+      * a Matplotlib ​**//Axis//** is a **plot** inside a Figure... [[http://​matplotlib.org/​faq/​usage_faq.html#​parts-of-a-figure|More details]] 
 +        * reserve space for **one plot** that will use most of the available area of the figure/​page:​ 
 +          * ''​my_plot = my_page.add_subplot(1,​ 1, 1)'':​ syntax is ''​add_subplot(nrows,​ ncols, index)''​ 
 +          * ''​my_plot = my_page.subplot**s**()''​ 
 +        * create **3 plots on 1 column** (each plot uses the full width of the figure): 
 +          * <​code>​top_plot = my_page.add_subplot(3,​ 1, 1) 
 +middle_plot = my_page.add_subplot(3,​ 1, 2) 
 +bottom_plot = my_page.add_subplot(3,​ 1, 3)</​code>​ 
 +          * the following method is more efficient than add_subplot when there are lots of plots on a page<​code>​plot_array = my_page.subplots(3,​ 1) 
 +top_plot = plot_array[0] 
 +middle_plot = plot_array[1] 
 +bottom_plot = plot_array[2]<​/code> 
 +          * creating a figure and axes with a single line: ''​my_page,​ plot_array = **plt**.subplots(3,​ 1)''​ 
 +        * use [[https://matplotlib.org/api/​_as_gen/​matplotlib.figure.Figure.html#​matplotlib.figure.Figure.add_axes|my_page.add_axes(...)]] to add an axis in an arbirary location of the page\\ ''​my_page.add_axes([leftbottom, width, height])''​ 
 +      * a Matplotlib **//​Artist//​** or //Patch// is //​something//​ (e.g a line, a group of markerstext, the legend...) plotted ​ on the Figure/​Axis 
 +      * **clearing** the //page// (or part of it): you probably won't need that... 
 +        * ''​my_page.clear()''​ or ''​my_page.clf()''​ or ''​plt.clf()'':​ clear the (current) figure 
 +        * ''​my_plot.clear()''​ or ''​my_plot.cla()'':​ clear the (current) axis 
 +    - some resources for having multiple plots on the same figure 
 +      * [[https://​matplotlib.org/​gallery/​recipes/​create_subplots.html#​sphx-glr-gallery-recipes-create-subplots-py|Easily creating subplots]]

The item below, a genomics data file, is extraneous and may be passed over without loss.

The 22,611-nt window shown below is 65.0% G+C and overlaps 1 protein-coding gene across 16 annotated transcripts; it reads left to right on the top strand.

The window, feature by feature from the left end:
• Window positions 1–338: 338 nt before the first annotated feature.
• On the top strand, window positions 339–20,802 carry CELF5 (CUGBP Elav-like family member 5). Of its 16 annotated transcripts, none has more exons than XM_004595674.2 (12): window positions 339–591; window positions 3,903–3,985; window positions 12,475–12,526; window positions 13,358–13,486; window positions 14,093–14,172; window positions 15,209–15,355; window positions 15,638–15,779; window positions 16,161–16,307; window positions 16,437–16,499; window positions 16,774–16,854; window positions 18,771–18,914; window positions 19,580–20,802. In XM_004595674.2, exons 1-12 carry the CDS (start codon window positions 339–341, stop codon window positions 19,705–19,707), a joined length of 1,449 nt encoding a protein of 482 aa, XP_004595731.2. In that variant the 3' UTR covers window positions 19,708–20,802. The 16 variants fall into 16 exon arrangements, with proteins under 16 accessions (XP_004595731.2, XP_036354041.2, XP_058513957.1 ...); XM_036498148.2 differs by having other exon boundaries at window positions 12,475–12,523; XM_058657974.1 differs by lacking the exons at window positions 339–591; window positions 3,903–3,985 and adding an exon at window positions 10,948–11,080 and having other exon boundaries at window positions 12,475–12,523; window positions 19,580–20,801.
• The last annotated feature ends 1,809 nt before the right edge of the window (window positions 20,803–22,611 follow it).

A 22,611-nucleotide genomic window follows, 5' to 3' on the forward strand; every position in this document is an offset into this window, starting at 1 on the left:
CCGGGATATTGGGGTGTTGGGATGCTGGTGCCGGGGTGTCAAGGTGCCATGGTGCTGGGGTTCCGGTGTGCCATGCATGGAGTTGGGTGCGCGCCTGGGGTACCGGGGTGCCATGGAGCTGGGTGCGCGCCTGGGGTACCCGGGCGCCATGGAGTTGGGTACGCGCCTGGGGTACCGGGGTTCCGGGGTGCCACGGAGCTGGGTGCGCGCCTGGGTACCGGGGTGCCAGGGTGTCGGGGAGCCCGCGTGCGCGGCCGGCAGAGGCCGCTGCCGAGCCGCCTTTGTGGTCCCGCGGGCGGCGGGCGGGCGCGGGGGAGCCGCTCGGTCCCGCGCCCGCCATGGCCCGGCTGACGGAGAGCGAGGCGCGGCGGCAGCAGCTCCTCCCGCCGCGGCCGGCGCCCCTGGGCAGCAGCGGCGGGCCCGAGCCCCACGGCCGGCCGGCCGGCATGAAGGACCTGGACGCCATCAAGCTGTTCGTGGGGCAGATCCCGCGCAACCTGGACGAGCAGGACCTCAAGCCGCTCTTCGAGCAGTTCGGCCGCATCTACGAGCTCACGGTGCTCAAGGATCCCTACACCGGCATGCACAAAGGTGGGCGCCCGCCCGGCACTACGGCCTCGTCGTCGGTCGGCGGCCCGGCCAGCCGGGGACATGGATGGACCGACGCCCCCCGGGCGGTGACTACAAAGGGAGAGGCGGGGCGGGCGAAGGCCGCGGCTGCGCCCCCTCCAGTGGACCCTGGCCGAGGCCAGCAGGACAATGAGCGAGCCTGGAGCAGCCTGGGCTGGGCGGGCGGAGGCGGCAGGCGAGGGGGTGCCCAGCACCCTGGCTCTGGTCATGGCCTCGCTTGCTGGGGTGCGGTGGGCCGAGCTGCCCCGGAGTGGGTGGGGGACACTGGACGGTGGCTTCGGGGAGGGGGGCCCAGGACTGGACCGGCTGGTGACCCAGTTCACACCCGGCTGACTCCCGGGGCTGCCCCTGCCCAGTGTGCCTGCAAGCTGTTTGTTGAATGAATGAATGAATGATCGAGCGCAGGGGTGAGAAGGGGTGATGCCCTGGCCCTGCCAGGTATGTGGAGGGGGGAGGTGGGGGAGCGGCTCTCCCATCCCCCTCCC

+        * [[https://​matplotlib.org/​api/​_as_gen/​matplotlib.figure.Figure.html#​matplotlib.figure.Figure.add_subplot|fig.add_subplot(...)]] 
 +        * [[https://​matplotlib.org/​api/​_as_gen/​matplotlib.figure.Figure.html#​matplotlib.figure.Figure.add_axes|fig.add_axes(...)]] 
 +        * [[https://​matplotlib.org/​api/​_as_gen/​matplotlib.pyplot.subplot.html|plt.subplot(...)]] 
 +        * [[https://​matplotlib.org/​api/​_as_gen/​matplotlib.pyplot.subplots.html|plt.subplots(...)]] with an **s** at the end ([[https://​matplotlib.org/​gallery/​subplots_axes_and_figures/​subplots_demo.html|demo]]) 
 +        * [[https://​matplotlib.org/​api/​_as_gen/​matplotlib.pyplot.subplots_adjust.html|subplots_adjust]] ​can be used to change the overall boundaries of the subplots on the figure, and the spacing between the subplots\\ ''​plt.subplots_adjust(left=None,​ bottom=None,​ right=None, top=None, wspace=None,​ hspace=None)''​\\ or ''​my_page.subplots_adjust(left=None,​ bottom=None,​ right=None, top=None, wspace=None,​ hspace=None)''​ 
 +          * ''​hspace''/''​wspace''​ is the amount of height/​width between the subplots 
 +            * ''​hspace=0.1''​ is enough for just displaying the ticks and the labels, without the axis name 
 +            * use ''​hspace=0'' ​to stick the plots together vertically 
 +              * do not forget to disable the ticks where there is no space to plot them: ''​my_plot.set_xticks([])''​ 
 +          * ''​my_page.subplots_adjust(right=0.75)''​ will leave 25% on the right of the page for adding a legend outside of a plot 
 +        * You can also **resize an existing (sub)plot** the following way: 
 +          - Get the current size information:​ ''​pl_x_bottomleft,​ pl_y_bottomleft,​ pl_width, pl_height = my_plot.get_position().bounds''​ 
 +          - Set the new size: e.g reduce the height with ''​my_plot.set_position( (pl_x_bottomleft,​ pl_y_bottomleft,​ pl_width, pl_height ​ * 0.5) )''​ 
 +      * [[https://​matplotlib.org/​gallery/index.html#subplots-axes-and-figures|Subplots, axes and figures]] gallery 
 +      * [[https://​matplotlib.org/​tutorials/​intermediate/​gridspec.html#​sphx-glr-tutorials-intermediate-gridspec-py|Customizing Figure Layouts Using GridSpec and Other Functions]],​ [[https://​matplotlib.org/​tutorials/​intermediate/​constrainedlayout_guide.html|constrained layout]] and [[https://​matplotlib.org/​tutorials/​intermediate/​tight_layout_guide.html|tight layout]] 
 +    - use [[https://​matplotlib.org/​api/​_as_gen/​matplotlib.pyplot.savefig.html|my_page.savefig(...)]] to save a figure 
 +      *  <wrap hi>​savefig(...) must be called **before** plt.show()!</​wrap>​